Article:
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Elmira Children’s Centre gearing up for move in 2016

The Elmira Children’s Centre has outgrown its building on Mockingbird Drive and will relocate to the new Riverside PS in 2016. [Whitney Neilson / The Observer]

When Riverside Public School makes the move to its new location in the new Lunor subdivision in 2016, the Elmira Children’s Centre will be hitching a ride.

The Elmira Children’s Centre has outgrown its building on Mockingbird Drive and will relocate to the new Riverside PS in 2016.[Whitney Neilson / The Observer]
The Elmira Children’s Centre has outgrown its building on Mockingbird Drive and will relocate to the new Riverside PS in 2016. [Whitney Neilson / The Observer]
The child care centre on Mockingbird Drive has outgrown the building it has been in since 1974. The relocation with the new elementary school will mean they can provide for another 20 children and offer infant care, something they have no room for at the current location.

Linda Bird, manager of Children’s Centres at the Region of Waterloo, said they’re in the preliminary stages of designing the building and they’re looking at what the centre’s vision will be.

What the old building will be used for has not been decided, she added.

“There have been some discussions with the township around using that property for expanded sports fields but I don’t know what the outcome will be,” she explained.

She’s not certain the building would be of any use to anybody in its current state. They’ve outgrown the building and need to expand to accommodate the community’s growth.

“Our current enrollment in that centre is approximately 40 to 45 children and we want to be able to expand to meet the needs of the community that we’re moving into,” Bird said.

She said they’ve been able to maintain the building and keep full enrollment, but there’s a future need for infant care and under the day nurseries act they don’t have enough room at the Mockingbird location. The new centre will be licensed for 64 children.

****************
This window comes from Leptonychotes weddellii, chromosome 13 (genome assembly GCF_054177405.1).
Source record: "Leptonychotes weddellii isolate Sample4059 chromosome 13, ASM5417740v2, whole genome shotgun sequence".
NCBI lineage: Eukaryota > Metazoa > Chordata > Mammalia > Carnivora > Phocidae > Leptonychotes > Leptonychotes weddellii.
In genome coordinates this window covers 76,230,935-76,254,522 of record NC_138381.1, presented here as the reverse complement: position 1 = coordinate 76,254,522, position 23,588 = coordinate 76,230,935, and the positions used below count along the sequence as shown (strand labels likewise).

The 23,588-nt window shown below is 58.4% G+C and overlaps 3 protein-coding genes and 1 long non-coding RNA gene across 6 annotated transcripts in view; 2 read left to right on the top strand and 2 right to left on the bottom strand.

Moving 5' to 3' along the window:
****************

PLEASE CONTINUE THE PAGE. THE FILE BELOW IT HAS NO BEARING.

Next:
“There will be a need for that many,” Bird explained. “We do have a waiting list at the centre. Parents register on one list, and our wait list at Elmira indicates there’s a need for expansion. Programs expected that enrollment might drop with full-day kindergarten; we haven’t found that to be an issue in Elmira.”

Aside from more space, there are other benefits to co-locating with the school. They’ll be able to make use of facilities such as the library and gymnasium. Staff will also get to interact with each other and work together she said.

“The other part of this building that’s unique for the region is there will be a child and family centre,” Bird said. “It will be located on the second floor and it will serve families and children in the community for various needs. There will be multi-purpose rooms, there will be small meeting rooms.”

The services they’re considering having will be related to healthy babies, healthy children, pre-natal, post-natal, counseling, nutrition services, speech and language services, and special needs services. She said the idea of the child and family centre will be to bring all the various community agencies currently working in many locations under one roof.

Regional council approved their request to reconstruct the children’s centre in 2011. The school board put out a request for a community partner in 2014 and the region applied and was accepted. She said the partnership between the region and the school board seemed to fit with the ministry of education’s desire to modernize childcare in the province.

The region will be entering into a rental agreement with the school board, meaning the space they’ll operate out of will be leased from the school board.

“We’re waiting for site plan approval from the township and based on the result of that approval we may need to go back to our plan and the plan may need to be revised,” Bird said. “If it doesn’t need to be revised then I would assume it goes to tender.”

The Elmira Community Nursery School located in the same building as the children’s centre is expected to move along with the children’s centre to the new school.

The Waterloo Region District School Board launched a school boundary study for Elmira in May of 2012, which showed how overpopulated many of the town’s schools are. The report indicated Riverside would not be able to accommodate the influx of students from the Lunor and Birdland residential developments in the works. Thus, the $11-million project was born.

Other schools like John Mahood PS and Park Manor PS have seen changes as well. Preliminary plans for the new Riverside PS were shown at a public meeting in November, and the next public meeting is scheduled for later this month.

“I think it will be really beautiful when it’s finished,” Bird said. “It’s going to really meet that need in the community and where it’s going to be built there are going to be a lot of families in the neighbourhood.”

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